His appetite is good and he's using the litter pan so I'm taking it as a good sign.
"This must be that magical tasty canned food I've heard of."
"Could you warm it up a little or something?"
"Old age ain't no place for sissies". - Bette Davis
Or old cats.

Tuesday, June 10, 2014

Night Visitor

Last night at the bedtime barn check everyone was quiet and bedded down in the barn, lambs sitting with moms or friends - all peaceful.  Then I saw something flitting around one of the lights and thought it was a big bat which would be fine by me but it wasn't flying properly..... it was a moth!  We always leave one light on in the barn as a nightlight and I knew he'd be bumbling around it after I left - not a good scenario with six cats in the barn.  Sure enough, Clem jumped up on a partition to get a closer look and startled some of the sheep into leaping up.  We sure didn't need that going on besides the fact that the moth would probably be caught and destroyed.  Thankfully, he lit on a post where I could catch him and take him outside where the barn light wasn't in view.  Here it is on my hand in the light of my flashlight.

I looked it up and she's a Promethea Silkmoth.  After taking the picture I picked up the flashlight and she fluttered up into the darkness.  Turns out she didn't go far. 

Here she sat on the peak of the porch gable all night and all today.  I was afraid some bird would come and pick her off but she was still there when we came in from evening chores.  I hope tonight she goes on about her mothy life and is able to start another generation.  Seeing these big lovelies is a real treat for me and certainly embodies a warm June night.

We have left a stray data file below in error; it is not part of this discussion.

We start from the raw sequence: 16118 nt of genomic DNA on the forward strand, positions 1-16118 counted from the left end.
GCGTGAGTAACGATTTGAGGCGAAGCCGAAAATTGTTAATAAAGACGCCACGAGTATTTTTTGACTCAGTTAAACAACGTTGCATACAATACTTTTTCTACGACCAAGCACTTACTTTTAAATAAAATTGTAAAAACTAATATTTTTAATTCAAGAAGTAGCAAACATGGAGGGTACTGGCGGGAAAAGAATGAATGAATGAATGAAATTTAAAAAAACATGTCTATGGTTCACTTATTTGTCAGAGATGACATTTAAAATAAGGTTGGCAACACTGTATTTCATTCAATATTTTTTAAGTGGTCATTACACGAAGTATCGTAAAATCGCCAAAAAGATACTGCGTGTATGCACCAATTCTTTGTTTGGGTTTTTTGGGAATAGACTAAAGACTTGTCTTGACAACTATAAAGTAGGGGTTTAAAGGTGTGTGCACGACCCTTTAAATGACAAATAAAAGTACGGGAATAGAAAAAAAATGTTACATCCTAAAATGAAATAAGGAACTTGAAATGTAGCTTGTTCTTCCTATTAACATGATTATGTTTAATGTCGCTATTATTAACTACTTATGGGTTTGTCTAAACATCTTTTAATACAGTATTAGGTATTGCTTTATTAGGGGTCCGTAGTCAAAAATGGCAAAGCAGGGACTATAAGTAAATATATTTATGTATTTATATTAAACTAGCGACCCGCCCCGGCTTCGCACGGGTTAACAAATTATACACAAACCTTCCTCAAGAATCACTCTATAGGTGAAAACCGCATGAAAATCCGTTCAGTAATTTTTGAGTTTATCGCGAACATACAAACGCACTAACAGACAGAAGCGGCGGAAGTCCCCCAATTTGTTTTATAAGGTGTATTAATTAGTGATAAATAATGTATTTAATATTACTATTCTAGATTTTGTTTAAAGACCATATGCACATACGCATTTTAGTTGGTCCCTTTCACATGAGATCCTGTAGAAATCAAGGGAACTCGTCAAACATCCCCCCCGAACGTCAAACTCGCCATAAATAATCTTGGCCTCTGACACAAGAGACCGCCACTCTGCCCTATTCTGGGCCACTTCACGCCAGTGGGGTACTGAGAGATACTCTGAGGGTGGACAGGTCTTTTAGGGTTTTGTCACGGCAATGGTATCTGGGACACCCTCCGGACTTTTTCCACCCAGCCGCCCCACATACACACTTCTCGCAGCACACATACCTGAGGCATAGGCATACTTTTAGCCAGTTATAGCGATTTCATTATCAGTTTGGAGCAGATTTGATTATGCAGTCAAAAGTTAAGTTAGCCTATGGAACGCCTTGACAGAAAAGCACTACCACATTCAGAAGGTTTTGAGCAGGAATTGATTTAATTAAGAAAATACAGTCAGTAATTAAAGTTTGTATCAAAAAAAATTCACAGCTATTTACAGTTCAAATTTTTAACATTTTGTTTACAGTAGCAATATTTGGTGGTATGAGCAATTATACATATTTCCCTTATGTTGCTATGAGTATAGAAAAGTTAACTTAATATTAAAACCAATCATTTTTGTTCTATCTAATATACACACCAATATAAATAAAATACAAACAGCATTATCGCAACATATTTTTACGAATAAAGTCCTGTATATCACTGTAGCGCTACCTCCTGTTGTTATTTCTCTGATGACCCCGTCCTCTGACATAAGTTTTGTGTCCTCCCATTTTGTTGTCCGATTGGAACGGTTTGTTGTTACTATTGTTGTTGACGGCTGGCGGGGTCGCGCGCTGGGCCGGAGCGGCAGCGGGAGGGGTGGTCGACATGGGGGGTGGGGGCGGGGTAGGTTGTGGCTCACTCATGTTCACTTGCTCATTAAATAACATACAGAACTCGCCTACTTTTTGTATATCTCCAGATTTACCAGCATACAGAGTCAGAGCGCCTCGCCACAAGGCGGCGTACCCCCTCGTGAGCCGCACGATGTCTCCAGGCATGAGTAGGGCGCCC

Sunday, June 8, 2014

Sunday Stills Challenge: In the Air

For this week we are looking for things...... in the air. If its not connected to earth it will work..:-)

This helicopter was very busy over our farm in June of 2007 when the gas company was using seismic surveys to determine the best places to drill for natural gas.  This 'copter flew all over ferrying bundles of cables and dropping them into inaccessible places for the ground crews to use.  I don't know what this kind of helicoper is called but notice that there is no tail rotor but there are two sets of overhead rotors which spun counter to each other (and timed so they didn't hit each other!) which stabilized the machine and kept it from spinning in flight.  The machine is also very narrow - just wide enough for the pilot and some instruments.

Here's a better picture of it grounded showing off the twin upper rotors.

We really enjoyed watching him buzz around!

Sunday, June 1, 2014

The Morning Commute

Heading off to "work" after the kids have breakfast.  Constant narration provided by a few grade schoolers who missed the bus!

Not so bad when the weather is good and the traffic thins out quickly ;-)